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'If Brexit goes well, the public pressure in Ireland for an EU exit will grow' - Nigel Farage

“Twice in the last 16 years Ireland has rejected EU treaties,” the former Ukip leader said this morning.

Brexit Source: Yui Mok

NIGEL FARAGE HAS said that he believes Brexit could lead to pressure within Ireland for a similar exit from the EU, assuming that the British are obviously better off in the wake of their own exit.

The former Ukip leader, one of Europe’s most controversial politicians, rejected the “great story” that Ireland “is a very pro-EU country”.

“Yet, twice in the last 16 years Ireland has rejected EU treaties,” Farage told RTÉ’s Today with Seán O’Rourke.

If the British government gets on with Brexit, and two or 3 years  down the road we are clearly better off – better off democratically, better off economically, better off in terms of our industries, if we can do that then the pressure and public opinion in Ireland will very much move in our direction.

Farage also clarified his position regarding the resignation of the UK’s ambassador to the EU Sir Ivan Rogers, a resignation he had welcomed.

“I thought he should have resigned the day David Cameron did to be honest,” he said.

This man is a career diplomat and a dedicated advocate of membership of the EU. 20 years ago civil servants didn’t have political opinions, they just did what their government told them to do. This guy has spent 20 years trying to build a European state.

Farage added that Rogers “has the mind of a bureaucrat”. “He told the government it would take 10 years to negotiate a trade deal with the EU.”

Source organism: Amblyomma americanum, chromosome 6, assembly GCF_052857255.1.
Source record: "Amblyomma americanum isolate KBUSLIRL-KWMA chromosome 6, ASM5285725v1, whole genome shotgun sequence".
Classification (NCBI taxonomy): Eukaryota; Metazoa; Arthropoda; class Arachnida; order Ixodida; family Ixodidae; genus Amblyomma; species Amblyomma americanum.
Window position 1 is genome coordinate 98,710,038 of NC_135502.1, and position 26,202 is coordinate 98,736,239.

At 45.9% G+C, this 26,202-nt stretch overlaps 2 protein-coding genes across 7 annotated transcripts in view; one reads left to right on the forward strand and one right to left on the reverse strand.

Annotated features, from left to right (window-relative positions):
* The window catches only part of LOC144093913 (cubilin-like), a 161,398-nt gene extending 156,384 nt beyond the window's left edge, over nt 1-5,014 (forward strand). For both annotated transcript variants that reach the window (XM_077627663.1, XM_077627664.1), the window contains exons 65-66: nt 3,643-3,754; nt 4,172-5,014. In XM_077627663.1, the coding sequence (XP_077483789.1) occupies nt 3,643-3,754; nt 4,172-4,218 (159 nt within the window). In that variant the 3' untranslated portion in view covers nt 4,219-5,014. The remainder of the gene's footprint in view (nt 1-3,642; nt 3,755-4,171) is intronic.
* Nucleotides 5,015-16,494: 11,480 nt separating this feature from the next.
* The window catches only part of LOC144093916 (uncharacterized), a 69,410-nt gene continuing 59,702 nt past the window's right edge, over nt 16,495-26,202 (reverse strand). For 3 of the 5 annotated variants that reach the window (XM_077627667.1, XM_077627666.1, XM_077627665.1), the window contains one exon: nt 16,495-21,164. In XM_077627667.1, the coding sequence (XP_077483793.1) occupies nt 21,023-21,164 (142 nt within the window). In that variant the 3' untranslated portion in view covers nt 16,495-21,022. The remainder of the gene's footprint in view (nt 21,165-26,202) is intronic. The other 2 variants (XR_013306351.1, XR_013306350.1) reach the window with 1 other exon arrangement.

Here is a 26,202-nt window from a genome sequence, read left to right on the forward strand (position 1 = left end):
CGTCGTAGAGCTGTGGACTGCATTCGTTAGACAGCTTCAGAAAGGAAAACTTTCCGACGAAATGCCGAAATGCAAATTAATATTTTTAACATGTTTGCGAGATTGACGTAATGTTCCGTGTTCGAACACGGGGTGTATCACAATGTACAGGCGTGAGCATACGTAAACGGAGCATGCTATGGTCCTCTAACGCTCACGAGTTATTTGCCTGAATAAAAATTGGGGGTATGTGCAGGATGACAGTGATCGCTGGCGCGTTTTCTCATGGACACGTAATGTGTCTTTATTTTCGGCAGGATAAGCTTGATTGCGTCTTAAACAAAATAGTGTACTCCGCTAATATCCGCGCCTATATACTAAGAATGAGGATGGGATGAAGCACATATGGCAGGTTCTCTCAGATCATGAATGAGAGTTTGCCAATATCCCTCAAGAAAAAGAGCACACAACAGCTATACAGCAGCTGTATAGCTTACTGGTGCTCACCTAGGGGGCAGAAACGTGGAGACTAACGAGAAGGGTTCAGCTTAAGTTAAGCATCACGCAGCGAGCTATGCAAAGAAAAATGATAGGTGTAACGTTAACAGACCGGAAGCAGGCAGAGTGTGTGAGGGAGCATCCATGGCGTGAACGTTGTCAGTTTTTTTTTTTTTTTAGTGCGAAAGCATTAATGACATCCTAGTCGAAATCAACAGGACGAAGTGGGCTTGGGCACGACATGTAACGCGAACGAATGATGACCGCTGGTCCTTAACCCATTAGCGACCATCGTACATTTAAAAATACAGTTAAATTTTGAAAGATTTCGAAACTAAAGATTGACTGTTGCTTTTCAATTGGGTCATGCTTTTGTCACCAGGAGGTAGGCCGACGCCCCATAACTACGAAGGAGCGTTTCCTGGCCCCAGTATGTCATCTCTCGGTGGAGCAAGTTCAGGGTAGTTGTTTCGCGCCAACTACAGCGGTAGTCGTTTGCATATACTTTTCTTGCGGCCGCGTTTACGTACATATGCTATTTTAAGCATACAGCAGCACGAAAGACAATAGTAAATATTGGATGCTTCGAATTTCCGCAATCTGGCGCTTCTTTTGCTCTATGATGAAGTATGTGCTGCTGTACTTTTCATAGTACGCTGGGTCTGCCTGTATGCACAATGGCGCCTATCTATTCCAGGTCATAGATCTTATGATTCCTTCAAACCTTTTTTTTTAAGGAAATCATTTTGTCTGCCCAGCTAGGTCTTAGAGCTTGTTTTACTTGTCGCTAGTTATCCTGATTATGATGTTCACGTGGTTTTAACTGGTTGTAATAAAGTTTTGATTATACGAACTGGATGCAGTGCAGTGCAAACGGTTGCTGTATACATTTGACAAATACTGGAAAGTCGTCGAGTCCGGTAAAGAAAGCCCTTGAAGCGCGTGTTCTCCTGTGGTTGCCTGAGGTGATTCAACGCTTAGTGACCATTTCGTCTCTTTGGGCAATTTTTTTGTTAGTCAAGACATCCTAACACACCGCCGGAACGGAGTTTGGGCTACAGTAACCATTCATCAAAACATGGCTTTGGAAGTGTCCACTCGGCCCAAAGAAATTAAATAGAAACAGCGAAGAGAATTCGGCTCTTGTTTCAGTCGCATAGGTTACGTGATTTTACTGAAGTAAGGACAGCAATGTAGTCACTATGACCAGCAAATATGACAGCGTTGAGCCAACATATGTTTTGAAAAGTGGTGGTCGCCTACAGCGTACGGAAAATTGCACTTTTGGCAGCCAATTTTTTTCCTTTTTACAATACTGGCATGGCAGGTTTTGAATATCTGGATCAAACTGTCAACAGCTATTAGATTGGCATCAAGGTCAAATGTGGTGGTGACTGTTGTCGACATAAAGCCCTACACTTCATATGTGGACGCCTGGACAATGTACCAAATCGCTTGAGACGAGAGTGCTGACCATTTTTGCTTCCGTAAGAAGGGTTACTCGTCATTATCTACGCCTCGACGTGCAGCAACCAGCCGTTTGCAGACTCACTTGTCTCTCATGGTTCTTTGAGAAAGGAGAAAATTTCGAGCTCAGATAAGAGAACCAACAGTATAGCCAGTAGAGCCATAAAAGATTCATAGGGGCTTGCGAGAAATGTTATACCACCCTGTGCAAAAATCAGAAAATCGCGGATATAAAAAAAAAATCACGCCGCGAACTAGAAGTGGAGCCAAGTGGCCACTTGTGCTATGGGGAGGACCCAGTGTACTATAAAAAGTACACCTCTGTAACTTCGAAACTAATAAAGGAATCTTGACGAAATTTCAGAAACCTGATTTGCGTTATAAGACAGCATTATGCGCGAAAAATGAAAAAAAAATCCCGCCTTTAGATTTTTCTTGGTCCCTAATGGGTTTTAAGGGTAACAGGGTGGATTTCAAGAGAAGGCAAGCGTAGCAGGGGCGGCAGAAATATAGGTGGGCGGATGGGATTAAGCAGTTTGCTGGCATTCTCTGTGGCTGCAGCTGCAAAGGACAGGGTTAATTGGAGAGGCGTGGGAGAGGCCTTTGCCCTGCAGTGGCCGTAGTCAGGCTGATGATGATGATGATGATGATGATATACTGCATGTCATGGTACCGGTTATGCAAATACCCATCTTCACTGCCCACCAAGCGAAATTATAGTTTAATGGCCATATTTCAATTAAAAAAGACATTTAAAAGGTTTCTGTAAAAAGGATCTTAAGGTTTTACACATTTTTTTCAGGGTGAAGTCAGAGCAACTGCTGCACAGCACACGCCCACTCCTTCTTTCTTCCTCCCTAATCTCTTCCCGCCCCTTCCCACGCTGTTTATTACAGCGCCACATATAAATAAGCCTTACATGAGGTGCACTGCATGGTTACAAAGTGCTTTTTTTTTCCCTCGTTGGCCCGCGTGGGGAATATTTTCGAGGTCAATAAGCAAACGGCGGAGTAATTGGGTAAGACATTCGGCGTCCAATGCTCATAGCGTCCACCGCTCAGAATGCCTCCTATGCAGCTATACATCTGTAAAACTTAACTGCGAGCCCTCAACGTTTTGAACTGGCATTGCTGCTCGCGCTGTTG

If you’re as pessimistic as that then you’re the wrong man for the job.

Donald Trump

Rogers, in his resignation notice, had seemed to cast aspersions on the Brexit process by warning EU negotiators they must challenge “ill-founded arguments and muddled thinking”.

Elaborating on what may come next in the Brexit process, particularly given the UK government has not as yet set out its stall regarding whether it is hoping for a ‘hard’ or ‘soft’ exit from the Union, Farage said that “if Brexit doesn’t mean Brexit… we’re in for a political shock, a shock even bigger than the referendum result last June”.

Trump The Brexit Effect Source: Gerald Herbert

“We had a political revolution in the UK last year, but with the exception of David Cameron and George Osborne all the same players remain in key positions,” he said.

In America the revolution is complete because Trump won and has put new people in.

Regarding Trump, a man he appears to share plenty of common ground with, Farage said:

“We’re seeing it already, we’ve never before seen a president-elect behaving like he was president already. Trump is using his muscle and his weight and saying to corporations ‘come on, put American interests first’.”

Now the Dow Jones is at 20,000, an all-time high. Even before he’s sworn in, he’s made one hell of a start.

Regarding what role he himself might play in future Anglo-American relations (Trump had previously called for Farage to be made US ambassador), he said:

“I not only have the support and confidence of the president-elect, I don’t want paying or anything like that but if I can help build a bridge between the British government and the new American administration, then I would love to do that.”

Read: Hitler’s Mein Kampf sells 85,000 copies in Germany

Read: Police have identified the man responsible for the Istanbul nightclub massacre – minister

 

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